Annukka Lilja | Editor
Annukka Lilja is a Finnish-born New York-based award-winning film editor. Her recent feature documentary work includes Bill Nye: Science Guy (SXSW/PBS) and How to Let Go of the World and Love all the Things Climate Can't Change (Sundance/HBO). Her other documentary feature work includes Deirdre Fishel’s Care, Lotta Petronella’s Home, Somewhere, and David Alvarado and Jason Sussberg’s The Immortalists.
Ben Sollee | Music Director + Composer
Ben Sollee is a Kentucky-based cellist, composer, father, and activist. His songs have been placed on TV, in shows like ABC’s Parenthood and HBO’s Weeds, and in films like The Killing Season. Extremely versatile, Ben has performed both solo and in bands, at Carnegie Hall, and with the Charlotte Ballet, to name a few. Prolific in his writing, he has scored films and plays, released at least thirteen albums, and even written for a VR app. Sollee’s style is difficult to pin down. Following a performance at the Lincoln Center’s American Songbook series, the New York Times remarked how Sollee’s “...meticulous, fluent arrangements continually morphed from one thing to another. Appalachian mountain music gave way to the blues, and one song was appended with a fragment from a Bach cello suite, beautifully played.”
Michael Premo | Consulting Producer
Michael Premo is an artist, journalist, and filmmaker. He is co-founder and Executive Producer at Storyline, a production company building power with story and strategy. Michael has created original film, theater, and radio with numerous companies including Hip-Hop Theater Festival, The Foundry Theater, The Civilians, and the Peabody Award winning StoryCorps. Michael's photography has appeared in publications like The Village Voice and The New York Times, among others. Recent projects with Storyline include the multi-platform project 28th Amendment: Housing is a Human Right, the participatory documentary Sandy Storyline, and award-winning short film and exhibit Water Warriors. He consults on participatory documentary processes, impact strategy, and civic engagement through Storyline and the Interaction Institute for Social Change. He is on the Board of Trustees of A Blade of Grass and The Center for Story-based Strategy.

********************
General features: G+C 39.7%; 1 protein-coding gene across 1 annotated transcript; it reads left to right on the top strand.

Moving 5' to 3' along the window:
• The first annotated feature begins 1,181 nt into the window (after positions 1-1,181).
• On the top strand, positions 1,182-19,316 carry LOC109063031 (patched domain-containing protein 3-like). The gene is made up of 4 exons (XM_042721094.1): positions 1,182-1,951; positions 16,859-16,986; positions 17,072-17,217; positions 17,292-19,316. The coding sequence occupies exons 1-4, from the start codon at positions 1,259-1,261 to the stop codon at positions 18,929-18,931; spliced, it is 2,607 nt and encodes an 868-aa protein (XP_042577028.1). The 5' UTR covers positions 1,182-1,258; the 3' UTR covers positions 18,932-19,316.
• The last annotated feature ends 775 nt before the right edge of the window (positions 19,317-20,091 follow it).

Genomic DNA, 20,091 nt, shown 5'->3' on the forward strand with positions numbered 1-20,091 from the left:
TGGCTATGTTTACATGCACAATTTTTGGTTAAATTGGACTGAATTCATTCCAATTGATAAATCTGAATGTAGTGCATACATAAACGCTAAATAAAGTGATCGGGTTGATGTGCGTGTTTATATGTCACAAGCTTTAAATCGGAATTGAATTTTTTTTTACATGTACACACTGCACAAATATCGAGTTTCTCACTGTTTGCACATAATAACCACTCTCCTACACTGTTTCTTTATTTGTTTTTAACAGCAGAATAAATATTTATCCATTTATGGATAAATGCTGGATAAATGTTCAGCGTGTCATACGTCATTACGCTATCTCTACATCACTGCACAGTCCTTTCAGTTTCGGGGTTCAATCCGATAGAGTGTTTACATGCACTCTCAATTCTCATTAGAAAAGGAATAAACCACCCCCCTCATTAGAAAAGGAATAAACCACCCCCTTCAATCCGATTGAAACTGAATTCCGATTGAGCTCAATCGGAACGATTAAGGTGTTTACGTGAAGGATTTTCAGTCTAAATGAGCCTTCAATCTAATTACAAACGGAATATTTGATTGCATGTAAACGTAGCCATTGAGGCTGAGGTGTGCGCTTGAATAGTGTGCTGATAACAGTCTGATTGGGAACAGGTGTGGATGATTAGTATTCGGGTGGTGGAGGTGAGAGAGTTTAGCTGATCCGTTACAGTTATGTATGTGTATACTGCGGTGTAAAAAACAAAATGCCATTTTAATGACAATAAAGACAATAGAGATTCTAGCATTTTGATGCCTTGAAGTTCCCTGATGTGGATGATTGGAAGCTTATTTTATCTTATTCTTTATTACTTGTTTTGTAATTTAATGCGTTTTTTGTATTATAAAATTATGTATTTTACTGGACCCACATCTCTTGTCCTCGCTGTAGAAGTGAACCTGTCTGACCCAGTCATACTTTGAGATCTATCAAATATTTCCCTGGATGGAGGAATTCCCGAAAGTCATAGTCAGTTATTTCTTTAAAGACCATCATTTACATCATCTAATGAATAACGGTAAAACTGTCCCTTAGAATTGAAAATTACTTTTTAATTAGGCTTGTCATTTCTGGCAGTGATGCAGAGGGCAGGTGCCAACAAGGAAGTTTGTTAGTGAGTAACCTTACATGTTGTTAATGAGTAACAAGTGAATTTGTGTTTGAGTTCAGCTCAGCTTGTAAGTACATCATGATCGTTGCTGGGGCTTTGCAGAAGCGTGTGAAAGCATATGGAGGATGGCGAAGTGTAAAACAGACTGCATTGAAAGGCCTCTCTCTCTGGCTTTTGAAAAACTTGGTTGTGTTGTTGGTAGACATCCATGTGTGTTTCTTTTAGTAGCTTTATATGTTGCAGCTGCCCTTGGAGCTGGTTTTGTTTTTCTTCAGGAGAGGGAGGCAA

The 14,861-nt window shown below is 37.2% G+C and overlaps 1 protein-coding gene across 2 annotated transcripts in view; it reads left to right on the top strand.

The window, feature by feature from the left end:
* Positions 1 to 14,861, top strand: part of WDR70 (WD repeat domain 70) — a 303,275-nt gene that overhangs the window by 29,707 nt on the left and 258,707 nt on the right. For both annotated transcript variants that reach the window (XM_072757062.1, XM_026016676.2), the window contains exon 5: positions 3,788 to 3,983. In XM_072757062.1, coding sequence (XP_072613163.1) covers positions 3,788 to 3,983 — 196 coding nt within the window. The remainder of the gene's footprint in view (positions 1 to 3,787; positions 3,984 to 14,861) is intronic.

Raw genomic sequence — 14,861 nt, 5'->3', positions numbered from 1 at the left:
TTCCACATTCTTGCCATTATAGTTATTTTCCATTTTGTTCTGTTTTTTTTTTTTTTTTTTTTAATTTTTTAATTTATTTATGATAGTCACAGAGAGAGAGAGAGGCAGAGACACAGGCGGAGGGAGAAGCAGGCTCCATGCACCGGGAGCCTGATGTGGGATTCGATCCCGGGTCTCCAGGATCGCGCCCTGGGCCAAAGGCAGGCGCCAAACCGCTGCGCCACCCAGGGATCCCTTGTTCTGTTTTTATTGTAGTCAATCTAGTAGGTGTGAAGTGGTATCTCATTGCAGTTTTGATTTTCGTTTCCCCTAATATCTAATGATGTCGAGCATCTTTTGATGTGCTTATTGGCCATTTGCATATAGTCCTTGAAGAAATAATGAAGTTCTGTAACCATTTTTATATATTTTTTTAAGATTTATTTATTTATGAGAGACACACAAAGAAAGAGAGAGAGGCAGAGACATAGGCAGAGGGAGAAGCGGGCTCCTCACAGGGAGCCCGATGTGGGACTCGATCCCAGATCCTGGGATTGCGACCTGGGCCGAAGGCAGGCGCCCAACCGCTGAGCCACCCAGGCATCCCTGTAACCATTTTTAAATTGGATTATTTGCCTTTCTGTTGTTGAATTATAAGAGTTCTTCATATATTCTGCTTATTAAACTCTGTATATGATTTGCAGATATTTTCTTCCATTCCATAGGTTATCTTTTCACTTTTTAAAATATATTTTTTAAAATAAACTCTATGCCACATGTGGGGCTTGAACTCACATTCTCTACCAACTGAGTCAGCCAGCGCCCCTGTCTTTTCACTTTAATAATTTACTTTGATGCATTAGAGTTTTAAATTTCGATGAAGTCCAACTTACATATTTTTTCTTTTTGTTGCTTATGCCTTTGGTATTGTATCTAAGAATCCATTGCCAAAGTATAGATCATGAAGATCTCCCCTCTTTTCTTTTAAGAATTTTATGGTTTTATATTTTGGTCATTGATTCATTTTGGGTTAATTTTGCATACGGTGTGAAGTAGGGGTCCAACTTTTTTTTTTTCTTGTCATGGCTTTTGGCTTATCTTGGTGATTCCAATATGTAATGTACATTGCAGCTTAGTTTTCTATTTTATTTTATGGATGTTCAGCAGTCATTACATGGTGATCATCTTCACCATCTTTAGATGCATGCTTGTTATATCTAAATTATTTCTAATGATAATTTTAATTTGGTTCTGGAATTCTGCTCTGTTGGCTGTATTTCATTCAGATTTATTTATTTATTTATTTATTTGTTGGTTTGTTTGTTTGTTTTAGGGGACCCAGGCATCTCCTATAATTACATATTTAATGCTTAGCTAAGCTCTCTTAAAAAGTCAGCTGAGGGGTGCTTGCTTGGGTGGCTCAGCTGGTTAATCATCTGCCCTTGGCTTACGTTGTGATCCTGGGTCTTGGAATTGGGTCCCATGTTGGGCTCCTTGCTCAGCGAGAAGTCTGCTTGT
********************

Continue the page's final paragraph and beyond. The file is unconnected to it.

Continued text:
Senior Fellow, Economic Security Project; Former President, Service Employees International Union
Andy Stern is a senior fellow at the Economic Security Project. In 2010, he retired as president of the Service Employees International Union, which grew by 1.2 million workers during his 14-year tenure, and where he led a five-year campaign that ended with the passage of Obamacare. Stern was a presidential appointee on the Simpson-Bowles Commission. Named a Fox Power Player of the Week, he has been featured on “60 Minutes,” CNN, and the covers of the New York Times Magazine, Fortune, and Business Week. He authored A Country That Works and Raising the Floor: How a Universal Basic Income Can Renew Our Economy and Restore the American Dream.
Dorian T. Warren is President of the Center for Community Change Action (CCCA) and President of the Center for Community Change (CCC). He is also a Fellow at the Roosevelt Institute. A progressive scholar, organizer and media personality, Warren has worked to advance racial, economic and social justice for over two decades. He previously taught for over a decade at the University of Chicago and Columbia University, where he was Co-Director of the Columbia University Program on Labor Law and Policy. Warren also worked at MSNBC where he was a Contributor and Host and Executive Producer of “Nerding Out.” Dorian serves on several boards, is a frequent television and radio commentator on public affairs, and has written extensively for several international publications.